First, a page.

The Cane as a Weapon

Discussion in 'Western Martial Arts' started by Jason Couch, Feb 26, 2008.

  1. Stolenbjorn

    Stolenbjorn Valued Member

    Weastern martial arts includes the cane, don't worry, and I hope you will stay; we WMA'ers should stick together (and stay on friendly terms with EMA'ers as well).

    In short Peace and love, and everything.

    The fact that Bear have a personal oppinion on the cane, doesn't mean that you should not be welcome to discuss cane here; welcome :D

    (Personally, I find both modern olympic fencing, and it's renissanse ancestor; the Rapier both dull, boring, overrated having gotten too much attention, and is too popular, but I'll defend Rapierists' right to discuss rapier here on this forum until I get banned, or until the net colapses) :love:

    So -on topic for the last pages of discussion; I think there are differences between a 1m stick and a 1m sword, they handle differently, bounce differently, etc, etc. But I do think that somebody doing cane would wield a sword better than someone only doing karate, and similarily; I think someone training with sword, would wield a cane far more efficiantly than someone only doing karate (And no pun intended on karate-people ;) ) There is allso the fact that many that train historical sword often start training with wooden waisters, so many swordmen knows quite a lot of how wood behaves when it hits things.
    Last edited: Feb 27, 2008
  2. max Chouinard

    max Chouinard Valued Member

    I agree with Mr.Amendola here. I can understand that you have no interest in "cane" related arts, but dismissing it as innefective... How many treaties cover the use of the stick as well as the sword? Or go tell that to Richard II, who complained about those shillelagh wielding Irishmen who killed many of his soldiers.

    I've been practicing japanese sword and stick for about 10 years now. Yes there are some aspects who would look the same between the two, but if you fight with a stick like you fight with a sword, you are going to get some bones crushed or worse. A stick also offers many different possibilities in it's handling that a sword cannot.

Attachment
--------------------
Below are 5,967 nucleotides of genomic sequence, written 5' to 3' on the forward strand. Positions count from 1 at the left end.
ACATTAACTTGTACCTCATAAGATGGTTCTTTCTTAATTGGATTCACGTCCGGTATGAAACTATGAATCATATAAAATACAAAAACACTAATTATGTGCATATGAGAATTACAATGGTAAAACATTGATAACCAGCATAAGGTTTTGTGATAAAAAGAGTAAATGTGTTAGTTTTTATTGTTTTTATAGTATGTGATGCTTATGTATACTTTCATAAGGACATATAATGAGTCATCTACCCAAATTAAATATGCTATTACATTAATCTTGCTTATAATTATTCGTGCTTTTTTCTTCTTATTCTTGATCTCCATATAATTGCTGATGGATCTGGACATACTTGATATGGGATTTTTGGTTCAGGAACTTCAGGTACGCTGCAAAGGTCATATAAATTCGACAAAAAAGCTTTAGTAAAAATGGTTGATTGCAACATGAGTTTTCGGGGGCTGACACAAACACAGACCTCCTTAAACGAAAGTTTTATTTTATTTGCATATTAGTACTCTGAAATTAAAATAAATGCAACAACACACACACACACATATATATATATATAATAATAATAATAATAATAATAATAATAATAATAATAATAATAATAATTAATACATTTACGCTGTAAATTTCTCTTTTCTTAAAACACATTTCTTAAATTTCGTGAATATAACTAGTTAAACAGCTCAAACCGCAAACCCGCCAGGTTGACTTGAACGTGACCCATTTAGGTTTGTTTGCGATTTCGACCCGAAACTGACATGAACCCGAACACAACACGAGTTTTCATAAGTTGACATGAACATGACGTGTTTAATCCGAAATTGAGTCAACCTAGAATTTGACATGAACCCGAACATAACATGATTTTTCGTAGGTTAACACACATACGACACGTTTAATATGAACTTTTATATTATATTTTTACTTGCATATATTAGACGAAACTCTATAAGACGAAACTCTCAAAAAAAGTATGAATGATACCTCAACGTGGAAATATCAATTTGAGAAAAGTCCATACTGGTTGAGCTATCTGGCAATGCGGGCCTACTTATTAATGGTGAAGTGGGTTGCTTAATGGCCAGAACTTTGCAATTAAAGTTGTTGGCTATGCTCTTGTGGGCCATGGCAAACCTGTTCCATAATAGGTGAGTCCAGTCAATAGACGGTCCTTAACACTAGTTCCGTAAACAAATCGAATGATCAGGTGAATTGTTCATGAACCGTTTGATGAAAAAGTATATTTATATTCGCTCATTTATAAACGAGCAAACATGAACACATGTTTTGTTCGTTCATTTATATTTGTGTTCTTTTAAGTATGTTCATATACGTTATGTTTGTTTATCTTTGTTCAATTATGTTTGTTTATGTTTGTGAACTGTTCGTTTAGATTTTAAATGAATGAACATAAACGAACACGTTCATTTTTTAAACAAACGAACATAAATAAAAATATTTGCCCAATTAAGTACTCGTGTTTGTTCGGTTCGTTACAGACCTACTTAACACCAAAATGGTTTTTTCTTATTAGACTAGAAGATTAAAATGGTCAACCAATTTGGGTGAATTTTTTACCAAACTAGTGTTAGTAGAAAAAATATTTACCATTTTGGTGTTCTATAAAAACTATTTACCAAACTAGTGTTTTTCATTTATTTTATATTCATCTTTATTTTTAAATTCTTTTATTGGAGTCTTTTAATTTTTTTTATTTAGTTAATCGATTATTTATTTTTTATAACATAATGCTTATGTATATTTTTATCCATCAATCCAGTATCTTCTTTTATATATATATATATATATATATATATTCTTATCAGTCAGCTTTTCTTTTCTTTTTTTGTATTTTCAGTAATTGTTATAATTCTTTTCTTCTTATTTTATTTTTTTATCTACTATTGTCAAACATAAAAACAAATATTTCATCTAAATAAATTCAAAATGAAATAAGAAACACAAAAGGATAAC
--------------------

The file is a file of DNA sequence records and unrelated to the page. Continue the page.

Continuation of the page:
And where have you seen this big wave of interest in canes? In most forums I go you hear about them like once every two months.
  3. Louie

    Louie STUNT DAD Supporter

    Personally I'm looking forward to carrying around my Bata 'walking stick' when I'm an OAP (A few years to go yet). B'Jesus I'll give those neds a fright ;)

  4. Langenschwert

    Langenschwert Molon Labe

    First of all, a warm welcome to you, Chris.

    It certainly wasn't a rant. I was about to chime in and say something, but you beat me to it.

    It goes without saying that Bear is an impassioned MAist, and that he doesn't mince words. As much as I disagree with much of his posts in this thread, he does raise vaild points for the use of a cane in SD from a legal standpoint. However, the applicability of his concerns will vary from one jurisdiction to another, and this is an international board. What might land one in jail in the UK might pose no legal problem in the US. In Canada, weapon laws are largely enforced by intent. If it's my intent to stalk a person and beat them with a cane and I in fact do so, then I'm in trouble. If I'm attacked or threatened, the story changes. Here we can strike first in a threatening situation. If someone comes up to me in a boxing stance (for example), I'm legally justified to pop him one before he does like to me, IIRC. Likewise, if I've got a cane and someone pulls a knife, I'm pretty much in the clear if I use my cane to defend myself (standard legal disclaimers apply... this post is not professional legal advice), so training in cane fighting is a reasonable option.

    However, that's not the main point. We train MA first and foremost for the enjoyment of it. Certainly studying cane fighting is no less legitimate than studying the sword. I'm reasonably sure that training in one will only enhance the other. Much cane fighting (Vigny, for example) uses ambidextrous techniques, which is a very valuable thing to master.

    Such is the nature of this medium that we sometimes read posts that rub us the wrong way, or express opinions we disagree with. That's the deal. If you want to converse on th'tinerweb, bring a thick skin. Also: It puts the lotion on its skin or it gets the hose again. ;) </silence of the lambs>

    Best regards,

  5. Damien Alexander

    Damien Alexander New Member

    This is where I got mine from.
    Scroll down and look on the left hand side.

    Well worth it in my!

  6. lklawson

    lklawson Valued Member

    "A whole heard of martial artists get together and a fight breaks out. Quelle surprise."

    I agree.

    True. Still, they are practicing how to use a sword and will optimize their training for a sword. As I mentioned before, draw-cuts, snipes, back-cuts, etc. just work differently or not at all with an impact weapon. Knowing how wood acts with wood in a bind is useful but is far from the whole picture of how to make most efficient use of a stick. "Cuts" with a stick are not "cuts" with a sword. Cutting with the stick the way you perform cuts with a sword won't give you optimal results and could potentially rob you of an effective techique. Though they are similar, the aren't the same. :)